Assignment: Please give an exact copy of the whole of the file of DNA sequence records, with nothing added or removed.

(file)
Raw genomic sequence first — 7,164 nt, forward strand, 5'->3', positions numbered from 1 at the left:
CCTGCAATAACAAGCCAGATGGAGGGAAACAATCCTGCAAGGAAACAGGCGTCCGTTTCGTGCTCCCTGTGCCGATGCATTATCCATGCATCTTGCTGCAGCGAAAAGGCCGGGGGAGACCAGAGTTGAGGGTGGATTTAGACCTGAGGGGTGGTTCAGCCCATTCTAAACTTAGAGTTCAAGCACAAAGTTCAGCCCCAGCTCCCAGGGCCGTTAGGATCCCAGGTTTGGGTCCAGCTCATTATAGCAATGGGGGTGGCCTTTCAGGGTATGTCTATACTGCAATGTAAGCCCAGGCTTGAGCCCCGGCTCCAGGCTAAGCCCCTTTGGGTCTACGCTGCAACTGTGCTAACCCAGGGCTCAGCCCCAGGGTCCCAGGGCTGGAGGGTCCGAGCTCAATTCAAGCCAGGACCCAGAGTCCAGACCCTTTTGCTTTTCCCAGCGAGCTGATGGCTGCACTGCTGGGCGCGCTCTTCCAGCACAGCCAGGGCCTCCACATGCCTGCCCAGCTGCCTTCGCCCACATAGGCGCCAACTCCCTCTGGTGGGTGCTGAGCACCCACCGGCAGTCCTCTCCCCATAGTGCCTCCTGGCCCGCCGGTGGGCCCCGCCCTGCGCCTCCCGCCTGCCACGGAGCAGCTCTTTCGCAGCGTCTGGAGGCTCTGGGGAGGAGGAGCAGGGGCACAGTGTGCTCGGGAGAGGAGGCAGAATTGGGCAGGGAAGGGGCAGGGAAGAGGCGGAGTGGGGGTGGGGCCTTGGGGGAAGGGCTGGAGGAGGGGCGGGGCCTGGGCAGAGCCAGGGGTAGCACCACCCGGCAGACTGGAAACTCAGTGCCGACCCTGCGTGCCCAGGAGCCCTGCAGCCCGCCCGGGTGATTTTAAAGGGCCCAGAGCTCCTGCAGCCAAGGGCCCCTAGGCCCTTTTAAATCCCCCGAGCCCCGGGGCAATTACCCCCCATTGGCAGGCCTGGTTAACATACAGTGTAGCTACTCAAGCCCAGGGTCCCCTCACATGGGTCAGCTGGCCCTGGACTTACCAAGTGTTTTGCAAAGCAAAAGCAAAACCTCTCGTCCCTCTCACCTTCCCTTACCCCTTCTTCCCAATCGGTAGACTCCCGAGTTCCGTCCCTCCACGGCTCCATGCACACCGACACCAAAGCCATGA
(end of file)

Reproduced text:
Raw genomic sequence first — 7,164 nt, forward strand, 5'->3', positions numbered from 1 at the left:
CCTGCAATAACAAGCCAGATGGAGGGAAACAATCCTGCAAGGAAACAGGCGTCCGTTTCGTGCTCCCTGTGCCGATGCATTATCCATGCATCTTGCTGCAGCGAAAAGGCCGGGGGAGACCAGAGTTGAGGGTGGATTTAGACCTGAGGGGTGGTTCAGCCCATTCTAAACTTAGAGTTCAAGCACAAAGTTCAGCCCCAGCTCCCAGGGCCGTTAGGATCCCAGGTTTGGGTCCAGCTCATTATAGCAATGGGGGTGGCCTTTCAGGGTATGTCTATACTGCAATGTAAGCCCAGGCTTGAGCCCCGGCTCCAGGCTAAGCCCCTTTGGGTCTACGCTGCAACTGTGCTAACCCAGGGCTCAGCCCCAGGGTCCCAGGGCTGGAGGGTCCGAGCTCAATTCAAGCCAGGACCCAGAGTCCAGACCCTTTTGCTTTTCCCAGCGAGCTGATGGCTGCACTGCTGGGCGCGCTCTTCCAGCACAGCCAGGGCCTCCACATGCCTGCCCAGCTGCCTTCGCCCACATAGGCGCCAACTCCCTCTGGTGGGTGCTGAGCACCCACCGGCAGTCCTCTCCCCATAGTGCCTCCTGGCCCGCCGGTGGGCCCCGCCCTGCGCCTCCCGCCTGCCACGGAGCAGCTCTTTCGCAGCGTCTGGAGGCTCTGGGGAGGAGGAGCAGGGGCACAGTGTGCTCGGGAGAGGAGGCAGAATTGGGCAGGGAAGGGGCAGGGAAGAGGCGGAGTGGGGGTGGGGCCTTGGGGGAAGGGCTGGAGGAGGGGCGGGGCCTGGGCAGAGCCAGGGGTAGCACCACCCGGCAGACTGGAAACTCAGTGCCGACCCTGCGTGCCCAGGAGCCCTGCAGCCCGCCCGGGTGATTTTAAAGGGCCCAGAGCTCCTGCAGCCAAGGGCCCCTAGGCCCTTTTAAATCCCCCGAGCCCCGGGGCAATTACCCCCCATTGGCAGGCCTGGTTAACATACAGTGTAGCTACTCAAGCCCAGGGTCCCCTCACATGGGTCAGCTGGCCCTGGACTTACCAAGTGTTTTGCAAAGCAAAAGCAAAACCTCTCGTCCCTCTCACCTTCCCTTACCCCTTCTTCCCAATCGGTAGACTCCCGAGTTCCGTCCCTCCACGGCTCCATGCACACCGACACCAAAGCCATGA